The six candidates running for the Montgomery County Board of Education sounded like a single broken record last week as they presented their positions before an audience at Walt Whitman High School in Bethesda.

One after another they advocated reducing class size, increasing teachers' salaries, improving academic standards and squeezing the county for more revenues.

"They are suffering from what I call the 'Social Security syndrome,' " said Barbara Ward, a parent who attended the forum. "Nobody wants to be against it. All the issues they discuss are things everyone will support."

The election campaign is a contrast to the 1982 race, when school closures and busing to achieve racial integration were the subjects of heated debate. Those debates drew attention to the differences between liberal and conservative candidates, who accused one another of being racist or too liberal.

"The community does not want to see disharmony this year. They want candidates who are ladies and gentlemen," said Nancy Wiecking, an undaunted watchdog of the school board's activities, who attended the forum. "The problem is, you can't get to the issues."

There are six candidates running for three seats on the seven-member board. Since the 1982 election, which ousted a conservative majority, the board has been dominated by liberals.

That majority is not threatened in this election, because the two conservative members, Marian Greenblatt and Suzanne Peyser, are vacating their seats this year. Liberal Blair Ewing, the only incumbent running for reelection, is likely to win, if his hefty first-place lead in the primary -- he won almost 10,000 votes more than the second-place winner -- continues.

Below the surface, there are nuances that distinguish the six candidates, however. Of the three endorsed by EDPAC, a bipartisan political action committee formed in 1981 to topple the Greenblatt-led majority, Mary Margaret Slye, a former teacher, has a larger conservative following than the other two on her slate, incumbent Ewing and the only black candidate in the race, Marshall Grigsby, an assistant dean at Howard University Divinity School.

Slye "has some overtones of a conservative point of view," said EDPAC president Keith Prouty. He said she was seen by the group as more likely to work better with other members of the school board.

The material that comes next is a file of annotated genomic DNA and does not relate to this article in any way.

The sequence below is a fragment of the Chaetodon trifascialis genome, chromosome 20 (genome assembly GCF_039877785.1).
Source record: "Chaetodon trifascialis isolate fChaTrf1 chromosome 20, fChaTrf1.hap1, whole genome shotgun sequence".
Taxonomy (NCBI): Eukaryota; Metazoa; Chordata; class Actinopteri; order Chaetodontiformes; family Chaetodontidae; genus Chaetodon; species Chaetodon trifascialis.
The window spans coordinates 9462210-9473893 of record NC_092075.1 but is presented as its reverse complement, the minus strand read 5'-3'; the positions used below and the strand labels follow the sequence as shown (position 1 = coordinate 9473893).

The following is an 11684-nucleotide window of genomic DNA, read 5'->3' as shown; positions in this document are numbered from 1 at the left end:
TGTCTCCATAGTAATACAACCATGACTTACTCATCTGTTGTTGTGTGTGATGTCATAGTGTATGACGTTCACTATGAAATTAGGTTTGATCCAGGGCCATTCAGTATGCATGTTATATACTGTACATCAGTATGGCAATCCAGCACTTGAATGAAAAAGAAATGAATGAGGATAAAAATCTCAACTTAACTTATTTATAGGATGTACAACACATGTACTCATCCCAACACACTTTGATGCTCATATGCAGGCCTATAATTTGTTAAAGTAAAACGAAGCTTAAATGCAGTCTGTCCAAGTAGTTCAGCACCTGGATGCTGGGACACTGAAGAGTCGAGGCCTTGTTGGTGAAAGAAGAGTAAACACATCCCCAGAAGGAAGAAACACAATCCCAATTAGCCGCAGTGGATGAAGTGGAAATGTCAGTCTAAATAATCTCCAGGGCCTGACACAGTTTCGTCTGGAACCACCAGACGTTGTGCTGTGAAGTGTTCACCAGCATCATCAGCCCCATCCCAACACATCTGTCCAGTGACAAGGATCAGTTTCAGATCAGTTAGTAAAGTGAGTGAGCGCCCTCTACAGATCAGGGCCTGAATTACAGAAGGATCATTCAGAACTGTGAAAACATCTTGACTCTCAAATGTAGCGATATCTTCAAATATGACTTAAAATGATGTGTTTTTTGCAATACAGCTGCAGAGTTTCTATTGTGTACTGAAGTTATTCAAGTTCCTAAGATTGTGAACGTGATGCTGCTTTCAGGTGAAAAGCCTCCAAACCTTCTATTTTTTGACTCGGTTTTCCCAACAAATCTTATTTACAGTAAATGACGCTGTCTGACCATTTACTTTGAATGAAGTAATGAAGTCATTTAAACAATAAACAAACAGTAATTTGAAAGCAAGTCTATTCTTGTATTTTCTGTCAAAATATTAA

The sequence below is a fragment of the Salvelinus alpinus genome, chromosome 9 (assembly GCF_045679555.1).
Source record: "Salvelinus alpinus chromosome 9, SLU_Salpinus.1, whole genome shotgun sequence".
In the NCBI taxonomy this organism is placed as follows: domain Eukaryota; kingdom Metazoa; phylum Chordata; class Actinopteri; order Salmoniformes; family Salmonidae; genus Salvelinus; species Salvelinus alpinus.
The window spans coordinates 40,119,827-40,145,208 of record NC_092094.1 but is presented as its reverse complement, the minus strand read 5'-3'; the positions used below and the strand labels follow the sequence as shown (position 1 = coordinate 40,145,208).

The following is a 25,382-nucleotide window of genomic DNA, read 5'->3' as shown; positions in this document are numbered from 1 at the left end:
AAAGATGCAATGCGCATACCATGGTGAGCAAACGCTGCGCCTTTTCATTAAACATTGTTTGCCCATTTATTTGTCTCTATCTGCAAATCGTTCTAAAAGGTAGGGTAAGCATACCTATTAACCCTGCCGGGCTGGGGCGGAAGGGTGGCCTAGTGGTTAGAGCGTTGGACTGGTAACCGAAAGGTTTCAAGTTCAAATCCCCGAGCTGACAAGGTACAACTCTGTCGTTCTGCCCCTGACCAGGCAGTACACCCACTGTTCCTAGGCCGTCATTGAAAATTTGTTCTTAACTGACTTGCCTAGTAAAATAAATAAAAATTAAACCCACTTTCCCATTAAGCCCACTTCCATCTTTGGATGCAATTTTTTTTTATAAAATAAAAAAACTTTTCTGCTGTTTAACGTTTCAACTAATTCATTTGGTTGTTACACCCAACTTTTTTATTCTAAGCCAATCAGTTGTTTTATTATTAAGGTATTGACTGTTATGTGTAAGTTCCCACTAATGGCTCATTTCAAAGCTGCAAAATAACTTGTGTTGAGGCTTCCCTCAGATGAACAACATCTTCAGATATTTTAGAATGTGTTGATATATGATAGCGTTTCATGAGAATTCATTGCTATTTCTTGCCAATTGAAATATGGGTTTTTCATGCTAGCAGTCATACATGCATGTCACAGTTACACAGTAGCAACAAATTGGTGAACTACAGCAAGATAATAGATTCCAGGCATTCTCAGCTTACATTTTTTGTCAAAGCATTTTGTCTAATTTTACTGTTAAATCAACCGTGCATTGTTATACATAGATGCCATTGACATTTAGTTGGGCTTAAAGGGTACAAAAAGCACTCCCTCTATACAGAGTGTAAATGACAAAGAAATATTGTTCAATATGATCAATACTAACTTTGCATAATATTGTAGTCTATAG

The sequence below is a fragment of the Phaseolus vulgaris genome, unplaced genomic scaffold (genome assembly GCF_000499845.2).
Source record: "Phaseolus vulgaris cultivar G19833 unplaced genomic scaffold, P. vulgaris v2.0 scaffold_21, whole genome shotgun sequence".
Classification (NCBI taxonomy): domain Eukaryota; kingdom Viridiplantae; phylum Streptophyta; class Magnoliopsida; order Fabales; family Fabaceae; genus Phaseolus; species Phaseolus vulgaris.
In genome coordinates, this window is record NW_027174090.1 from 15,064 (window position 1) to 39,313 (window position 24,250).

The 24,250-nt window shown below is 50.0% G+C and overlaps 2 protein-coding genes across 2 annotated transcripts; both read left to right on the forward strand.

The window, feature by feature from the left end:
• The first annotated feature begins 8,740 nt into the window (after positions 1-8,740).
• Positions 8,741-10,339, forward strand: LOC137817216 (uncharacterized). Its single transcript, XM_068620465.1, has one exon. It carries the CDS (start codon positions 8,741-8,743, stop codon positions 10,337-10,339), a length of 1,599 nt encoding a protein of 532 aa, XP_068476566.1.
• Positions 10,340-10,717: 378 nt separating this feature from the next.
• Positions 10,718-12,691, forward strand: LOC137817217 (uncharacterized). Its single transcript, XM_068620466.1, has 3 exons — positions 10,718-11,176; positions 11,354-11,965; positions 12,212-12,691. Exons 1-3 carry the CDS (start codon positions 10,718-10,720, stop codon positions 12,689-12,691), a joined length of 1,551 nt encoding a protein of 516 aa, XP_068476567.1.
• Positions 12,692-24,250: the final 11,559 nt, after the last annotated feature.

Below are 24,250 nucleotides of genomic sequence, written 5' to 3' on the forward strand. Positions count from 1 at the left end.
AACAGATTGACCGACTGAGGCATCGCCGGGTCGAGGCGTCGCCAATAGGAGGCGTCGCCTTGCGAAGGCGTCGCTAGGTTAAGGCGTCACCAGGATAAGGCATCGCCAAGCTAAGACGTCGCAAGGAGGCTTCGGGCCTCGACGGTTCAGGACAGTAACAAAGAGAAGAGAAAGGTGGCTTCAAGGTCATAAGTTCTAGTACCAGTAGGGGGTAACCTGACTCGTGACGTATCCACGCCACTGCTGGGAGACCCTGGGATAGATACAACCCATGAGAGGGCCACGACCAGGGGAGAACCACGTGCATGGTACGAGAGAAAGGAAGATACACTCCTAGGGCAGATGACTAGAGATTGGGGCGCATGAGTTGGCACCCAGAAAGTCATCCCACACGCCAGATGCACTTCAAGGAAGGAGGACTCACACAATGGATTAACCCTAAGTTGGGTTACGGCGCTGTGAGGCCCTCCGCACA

DiFonzo, a second vice president of the Montgomery County Council of Parent-Teacher Associations, lost EDPAC's endorsement to Slye by only seven votes out of about 100 cast. She has won the endorsement of the county's largest Hispanic coalition and Slye has not.

Grisby won a close third position in the primary behind Slye and in front of DiFonzo. He is a strong supporter of EDPAC and the school board priorities.

Both he and Slye say the only differences between slate members is Grisby's belief that there is no such thing as an average student, and that schools must meet the special needs of students. Slye, in contrast, contends that schools must pay more attention to typical students, who, in her belief, get lost among the specialized programs.

Richard Claypoole, a senior executive for the Office of the Federal Register, and Flora Adams, a retired elementary schoolteacher, are the more conservative candidates, but they have said they support the current board's priorities.

Adams is a less enthusiastic supporter of the board's integration policy because it requires busing some students away from neighborhood schools.

"I think I would be obligated to stand behind the board's commitment to racial integration , even if I don't believe in it," she said.

Claypoole, who has a son in one of the system's magnet school clusters, said he has reservations about the magnet program. Magnet schools offer programs unavailable elsewhere in the hope of attracting students.

Despite these differing views, it may take voters some close scrutiny to decipher the real differences in this election. At the Walt Whitman forum, the candidates indirectly acknowledged that their differences are a matter of degree.

"Thank you for finishing my sentence," DiFonzo said to Slye as DiFonzo's time was up and Slye began her response on the same theme. "That's what I thought you were going to say," Slye said, in finishing her remarks.